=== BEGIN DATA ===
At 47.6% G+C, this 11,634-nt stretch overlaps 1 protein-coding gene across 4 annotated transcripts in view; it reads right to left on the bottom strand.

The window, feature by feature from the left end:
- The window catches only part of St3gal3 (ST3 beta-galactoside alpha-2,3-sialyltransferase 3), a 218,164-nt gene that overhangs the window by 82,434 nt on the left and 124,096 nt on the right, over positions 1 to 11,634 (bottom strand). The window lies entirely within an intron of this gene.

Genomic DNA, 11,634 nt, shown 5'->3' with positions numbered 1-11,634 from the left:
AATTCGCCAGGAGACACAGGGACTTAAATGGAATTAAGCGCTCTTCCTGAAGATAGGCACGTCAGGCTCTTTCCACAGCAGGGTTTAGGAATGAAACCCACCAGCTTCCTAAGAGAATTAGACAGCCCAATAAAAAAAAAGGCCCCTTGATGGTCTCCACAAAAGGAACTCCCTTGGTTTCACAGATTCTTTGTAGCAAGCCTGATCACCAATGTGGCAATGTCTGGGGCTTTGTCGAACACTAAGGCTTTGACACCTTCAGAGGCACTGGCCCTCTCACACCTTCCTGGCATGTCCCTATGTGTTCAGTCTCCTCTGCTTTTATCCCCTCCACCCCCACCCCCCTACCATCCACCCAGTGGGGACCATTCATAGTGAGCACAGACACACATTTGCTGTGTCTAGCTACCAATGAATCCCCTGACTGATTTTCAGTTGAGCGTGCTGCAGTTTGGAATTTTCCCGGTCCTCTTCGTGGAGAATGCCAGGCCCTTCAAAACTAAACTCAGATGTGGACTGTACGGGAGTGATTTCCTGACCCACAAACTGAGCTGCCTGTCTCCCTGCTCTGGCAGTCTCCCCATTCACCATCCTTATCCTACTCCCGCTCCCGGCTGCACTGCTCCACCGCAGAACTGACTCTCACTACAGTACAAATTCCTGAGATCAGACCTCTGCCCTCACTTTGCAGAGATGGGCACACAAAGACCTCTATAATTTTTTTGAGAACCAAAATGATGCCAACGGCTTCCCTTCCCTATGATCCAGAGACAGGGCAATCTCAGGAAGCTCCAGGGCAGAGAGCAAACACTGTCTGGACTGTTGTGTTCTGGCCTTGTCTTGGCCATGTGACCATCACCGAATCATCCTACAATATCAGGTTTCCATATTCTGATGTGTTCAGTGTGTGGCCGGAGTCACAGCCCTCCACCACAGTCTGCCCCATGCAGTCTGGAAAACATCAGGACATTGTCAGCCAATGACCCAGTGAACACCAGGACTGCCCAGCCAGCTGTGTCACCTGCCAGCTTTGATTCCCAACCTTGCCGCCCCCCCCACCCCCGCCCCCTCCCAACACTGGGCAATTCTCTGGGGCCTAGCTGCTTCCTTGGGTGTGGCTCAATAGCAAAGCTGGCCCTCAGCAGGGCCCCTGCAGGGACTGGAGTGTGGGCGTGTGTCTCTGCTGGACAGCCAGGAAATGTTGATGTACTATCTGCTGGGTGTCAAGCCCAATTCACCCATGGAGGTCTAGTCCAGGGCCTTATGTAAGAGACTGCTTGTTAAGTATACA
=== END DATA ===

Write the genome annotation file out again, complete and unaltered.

At 47.6% G+C, this 11,634-nt stretch overlaps 1 protein-coding gene across 4 annotated transcripts in view; it reads right to left on the bottom strand.

The window, feature by feature from the left end:
- The window catches only part of St3gal3 (ST3 beta-galactoside alpha-2,3-sialyltransferase 3), a 218,164-nt gene that overhangs the window by 82,434 nt on the left and 124,096 nt on the right, over positions 1 to 11,634 (bottom strand). The window lies entirely within an intron of this gene.

Genomic DNA, 11,634 nt, shown 5'->3' with positions numbered 1-11,634 from the left:
AATTCGCCAGGAGACACAGGGACTTAAATGGAATTAAGCGCTCTTCCTGAAGATAGGCACGTCAGGCTCTTTCCACAGCAGGGTTTAGGAATGAAACCCACCAGCTTCCTAAGAGAATTAGACAGCCCAATAAAAAAAAAGGCCCCTTGATGGTCTCCACAAAAGGAACTCCCTTGGTTTCACAGATTCTTTGTAGCAAGCCTGATCACCAATGTGGCAATGTCTGGGGCTTTGTCGAACACTAAGGCTTTGACACCTTCAGAGGCACTGGCCCTCTCACACCTTCCTGGCATGTCCCTATGTGTTCAGTCTCCTCTGCTTTTATCCCCTCCACCCCCACCCCCCTACCATCCACCCAGTGGGGACCATTCATAGTGAGCACAGACACACATTTGCTGTGTCTAGCTACCAATGAATCCCCTGACTGATTTTCAGTTGAGCGTGCTGCAGTTTGGAATTTTCCCGGTCCTCTTCGTGGAGAATGCCAGGCCCTTCAAAACTAAACTCAGATGTGGACTGTACGGGAGTGATTTCCTGACCCACAAACTGAGCTGCCTGTCTCCCTGCTCTGGCAGTCTCCCCATTCACCATCCTTATCCTACTCCCGCTCCCGGCTGCACTGCTCCACCGCAGAACTGACTCTCACTACAGTACAAATTCCTGAGATCAGACCTCTGCCCTCACTTTGCAGAGATGGGCACACAAAGACCTCTATAATTTTTTTGAGAACCAAAATGATGCCAACGGCTTCCCTTCCCTATGATCCAGAGACAGGGCAATCTCAGGAAGCTCCAGGGCAGAGAGCAAACACTGTCTGGACTGTTGTGTTCTGGCCTTGTCTTGGCCATGTGACCATCACCGAATCATCCTACAATATCAGGTTTCCATATTCTGATGTGTTCAGTGTGTGGCCGGAGTCACAGCCCTCCACCACAGTCTGCCCCATGCAGTCTGGAAAACATCAGGACATTGTCAGCCAATGACCCAGTGAACACCAGGACTGCCCAGCCAGCTGTGTCACCTGCCAGCTTTGATTCCCAACCTTGCCGCCCCCCCCACCCCCGCCCCCTCCCAACACTGGGCAATTCTCTGGGGCCTAGCTGCTTCCTTGGGTGTGGCTCAATAGCAAAGCTGGCCCTCAGCAGGGCCCCTGCAGGGACTGGAGTGTGGGCGTGTGTCTCTGCTGGACAGCCAGGAAATGTTGATGTACTATCTGCTGGGTGTCAAGCCCAATTCACCCATGGAGGTCTAGTCCAGGGCCTTATGTAAGAGACTGCTTGTTAAGTATACA